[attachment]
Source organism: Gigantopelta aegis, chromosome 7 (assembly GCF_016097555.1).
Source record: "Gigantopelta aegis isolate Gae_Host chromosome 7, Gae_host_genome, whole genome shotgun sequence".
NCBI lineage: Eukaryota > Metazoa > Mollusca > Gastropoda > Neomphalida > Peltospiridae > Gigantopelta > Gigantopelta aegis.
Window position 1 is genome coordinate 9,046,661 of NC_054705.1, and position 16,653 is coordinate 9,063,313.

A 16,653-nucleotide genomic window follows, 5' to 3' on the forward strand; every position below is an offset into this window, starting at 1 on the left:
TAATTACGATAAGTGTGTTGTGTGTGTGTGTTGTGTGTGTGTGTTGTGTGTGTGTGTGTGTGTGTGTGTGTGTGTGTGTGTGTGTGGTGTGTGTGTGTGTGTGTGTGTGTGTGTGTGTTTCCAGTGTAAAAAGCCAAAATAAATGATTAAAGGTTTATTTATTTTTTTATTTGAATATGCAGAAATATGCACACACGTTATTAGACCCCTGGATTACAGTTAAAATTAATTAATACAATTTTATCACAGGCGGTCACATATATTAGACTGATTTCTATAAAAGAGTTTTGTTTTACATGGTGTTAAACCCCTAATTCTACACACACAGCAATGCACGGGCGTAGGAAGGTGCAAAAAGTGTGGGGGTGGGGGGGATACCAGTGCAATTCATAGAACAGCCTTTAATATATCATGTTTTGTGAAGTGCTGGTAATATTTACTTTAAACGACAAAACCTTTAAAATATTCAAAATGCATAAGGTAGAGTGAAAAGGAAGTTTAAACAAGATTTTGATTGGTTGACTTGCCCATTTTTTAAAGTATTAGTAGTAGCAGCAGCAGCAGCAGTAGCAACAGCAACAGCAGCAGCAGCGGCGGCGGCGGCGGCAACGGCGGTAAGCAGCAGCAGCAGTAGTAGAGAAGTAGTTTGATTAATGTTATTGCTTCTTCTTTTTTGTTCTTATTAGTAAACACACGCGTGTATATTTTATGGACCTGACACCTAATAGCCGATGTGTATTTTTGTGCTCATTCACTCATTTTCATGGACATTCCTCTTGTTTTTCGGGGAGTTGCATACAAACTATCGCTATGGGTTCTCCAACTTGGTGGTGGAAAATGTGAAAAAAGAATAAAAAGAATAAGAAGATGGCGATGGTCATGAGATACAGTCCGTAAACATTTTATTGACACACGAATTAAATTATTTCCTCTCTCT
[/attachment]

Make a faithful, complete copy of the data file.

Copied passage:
Source organism: Gigantopelta aegis, chromosome 7 (assembly GCF_016097555.1).
Source record: "Gigantopelta aegis isolate Gae_Host chromosome 7, Gae_host_genome, whole genome shotgun sequence".
NCBI lineage: Eukaryota > Metazoa > Mollusca > Gastropoda > Neomphalida > Peltospiridae > Gigantopelta > Gigantopelta aegis.
Window position 1 is genome coordinate 9,046,661 of NC_054705.1, and position 16,653 is coordinate 9,063,313.

A 16,653-nucleotide genomic window follows, 5' to 3' on the forward strand; every position below is an offset into this window, starting at 1 on the left:
TAATTACGATAAGTGTGTTGTGTGTGTGTGTTGTGTGTGTGTGTTGTGTGTGTGTGTGTGTGTGTGTGTGTGTGTGTGTGTGTGTGGTGTGTGTGTGTGTGTGTGTGTGTGTGTGTGTTTCCAGTGTAAAAAGCCAAAATAAATGATTAAAGGTTTATTTATTTTTTTATTTGAATATGCAGAAATATGCACACACGTTATTAGACCCCTGGATTACAGTTAAAATTAATTAATACAATTTTATCACAGGCGGTCACATATATTAGACTGATTTCTATAAAAGAGTTTTGTTTTACATGGTGTTAAACCCCTAATTCTACACACACAGCAATGCACGGGCGTAGGAAGGTGCAAAAAGTGTGGGGGTGGGGGGGATACCAGTGCAATTCATAGAACAGCCTTTAATATATCATGTTTTGTGAAGTGCTGGTAATATTTACTTTAAACGACAAAACCTTTAAAATATTCAAAATGCATAAGGTAGAGTGAAAAGGAAGTTTAAACAAGATTTTGATTGGTTGACTTGCCCATTTTTTAAAGTATTAGTAGTAGCAGCAGCAGCAGCAGTAGCAACAGCAACAGCAGCAGCAGCGGCGGCGGCGGCGGCAACGGCGGTAAGCAGCAGCAGCAGTAGTAGAGAAGTAGTTTGATTAATGTTATTGCTTCTTCTTTTTTGTTCTTATTAGTAAACACACGCGTGTATATTTTATGGACCTGACACCTAATAGCCGATGTGTATTTTTGTGCTCATTCACTCATTTTCATGGACATTCCTCTTGTTTTTCGGGGAGTTGCATACAAACTATCGCTATGGGTTCTCCAACTTGGTGGTGGAAAATGTGAAAAAAGAATAAAAAGAATAAGAAGATGGCGATGGTCATGAGATACAGTCCGTAAACATTTTATTGACACACGAATTAAATTATTTCCTCTCTCT